President Obama's trip to Afghanistan Sunday was supposed to be a surprise for U.S. troops. But others were surprised in a different way when the administration inadvertently released the name of a top CIA official. (Via Flickr / The U.S. Army)

The Washington Post first broke the story after the White House released a list of senior U.S. officials who held a military briefing with Obama during his visit. Included in that list was an official's name followed by Kabul's "Chief of Station" — the title used by the CIA for its highest-ranking spy.

The Wall Street Journal explains that list was released to journalists traveling with Obama and then distributed via White House "pool reports" to other U.S. and foreign media not in attendance.

The White House originally did not object to the inclusion of that name after a Post reporter noticed the unusual reference. Then upon realizing its mistake, the administration quickly released a second list without the previously named CIA official.

That name had not been publicized due to concerns it would jeopardize the safety of the officer and his family, but CBS reports he will now likely flee Afghanistan to avoid confrontation with the Taliban.

President Obama's Memorial Day trip was his first to Afghanistan since 2012. It remained unannounced until he arrived at Bagram Airfield, where he spoke to U.S. troops. (Via Fox News)

The White House says it wanted to avoid any implication that it was trying to influence Afghanistan's upcoming presidential election to replace President Hamid Karzai, who has been opposed to a prolonged U.S. presence in the country. (Via CNNNDTV)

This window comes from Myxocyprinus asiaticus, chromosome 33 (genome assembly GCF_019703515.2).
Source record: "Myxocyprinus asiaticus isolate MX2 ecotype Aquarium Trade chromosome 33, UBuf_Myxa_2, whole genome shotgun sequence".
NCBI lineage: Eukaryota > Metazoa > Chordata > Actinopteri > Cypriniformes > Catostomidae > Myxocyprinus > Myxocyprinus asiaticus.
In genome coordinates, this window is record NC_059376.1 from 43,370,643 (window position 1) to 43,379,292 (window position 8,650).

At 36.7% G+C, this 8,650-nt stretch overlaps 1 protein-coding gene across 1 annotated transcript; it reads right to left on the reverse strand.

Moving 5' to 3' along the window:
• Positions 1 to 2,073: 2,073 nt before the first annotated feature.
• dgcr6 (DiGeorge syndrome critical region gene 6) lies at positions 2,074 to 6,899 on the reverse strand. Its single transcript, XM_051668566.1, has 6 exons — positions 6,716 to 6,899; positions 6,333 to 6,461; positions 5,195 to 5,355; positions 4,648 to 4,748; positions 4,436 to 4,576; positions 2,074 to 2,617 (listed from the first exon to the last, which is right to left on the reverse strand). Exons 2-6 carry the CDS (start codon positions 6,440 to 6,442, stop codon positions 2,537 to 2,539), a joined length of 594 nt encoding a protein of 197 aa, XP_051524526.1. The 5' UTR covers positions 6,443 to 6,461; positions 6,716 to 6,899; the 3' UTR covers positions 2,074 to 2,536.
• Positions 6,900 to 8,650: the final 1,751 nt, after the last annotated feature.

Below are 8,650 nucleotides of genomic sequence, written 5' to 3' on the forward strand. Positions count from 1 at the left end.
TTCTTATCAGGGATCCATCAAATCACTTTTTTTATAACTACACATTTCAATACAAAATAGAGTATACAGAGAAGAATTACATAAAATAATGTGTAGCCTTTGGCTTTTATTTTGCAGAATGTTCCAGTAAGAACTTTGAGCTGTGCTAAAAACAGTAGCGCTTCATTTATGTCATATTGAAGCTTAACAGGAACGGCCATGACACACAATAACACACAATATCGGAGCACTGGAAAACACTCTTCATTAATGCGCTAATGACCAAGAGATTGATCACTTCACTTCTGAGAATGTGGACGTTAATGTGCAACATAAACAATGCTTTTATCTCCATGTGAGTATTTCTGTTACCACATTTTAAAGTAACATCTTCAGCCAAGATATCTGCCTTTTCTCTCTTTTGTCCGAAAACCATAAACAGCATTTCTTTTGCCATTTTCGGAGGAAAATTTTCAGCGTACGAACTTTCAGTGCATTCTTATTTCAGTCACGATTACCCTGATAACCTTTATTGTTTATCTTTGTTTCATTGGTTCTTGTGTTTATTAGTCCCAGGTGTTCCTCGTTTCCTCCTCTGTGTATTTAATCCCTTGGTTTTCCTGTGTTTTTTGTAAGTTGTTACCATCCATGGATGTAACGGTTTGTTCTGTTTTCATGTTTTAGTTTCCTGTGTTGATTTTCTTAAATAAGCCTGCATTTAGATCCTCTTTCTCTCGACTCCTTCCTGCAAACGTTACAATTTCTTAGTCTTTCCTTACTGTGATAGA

Neither the White House nor the CIA are commenting on the mistake.

White House Mistakenly IDs Top CIA Official

by Amy Kluber
0
Transcript
May 26, 2014

White House Mistakenly IDs Top CIA Official

(Image source: U.S. Army)

BY Amy Kluber

President Obama's trip to Afghanistan Sunday was supposed to be a surprise for U.S. troops. But others were surprised in a different way when the administration inadvertently released the name of a top CIA official. (Via Flickr / The U.S. Army)

The Washington Post first broke the story after the White House released a list of senior U.S. officials who held a military briefing with Obama during his visit. Included in that list was an official's name followed by Kabul's "Chief of Station" — the title used by the CIA for its highest-ranking spy.

The Wall Street Journal explains that list was released to journalists traveling with Obama and then distributed via White House "pool reports" to other U.S. and foreign media not in attendance.

The White House originally did not object to the inclusion of that name after a Post reporter noticed the unusual reference. Then upon realizing its mistake, the administration quickly released a second list without the previously named CIA official.

That name had not been publicized due to concerns it would jeopardize the safety of the officer and his family, but CBS reports he will now likely flee Afghanistan to avoid confrontation with the Taliban.

President Obama's Memorial Day trip was his first to Afghanistan since 2012. It remained unannounced until he arrived at Bagram Airfield, where he spoke to U.S. troops. (Via Fox News)

The White House says it wanted to avoid any implication that it was trying to influence Afghanistan's upcoming presidential election to replace President Hamid Karzai, who has been opposed to a prolonged U.S. presence in the country. (Via CNNNDTV)

Neither the White House nor the CIA are commenting on the mistake.

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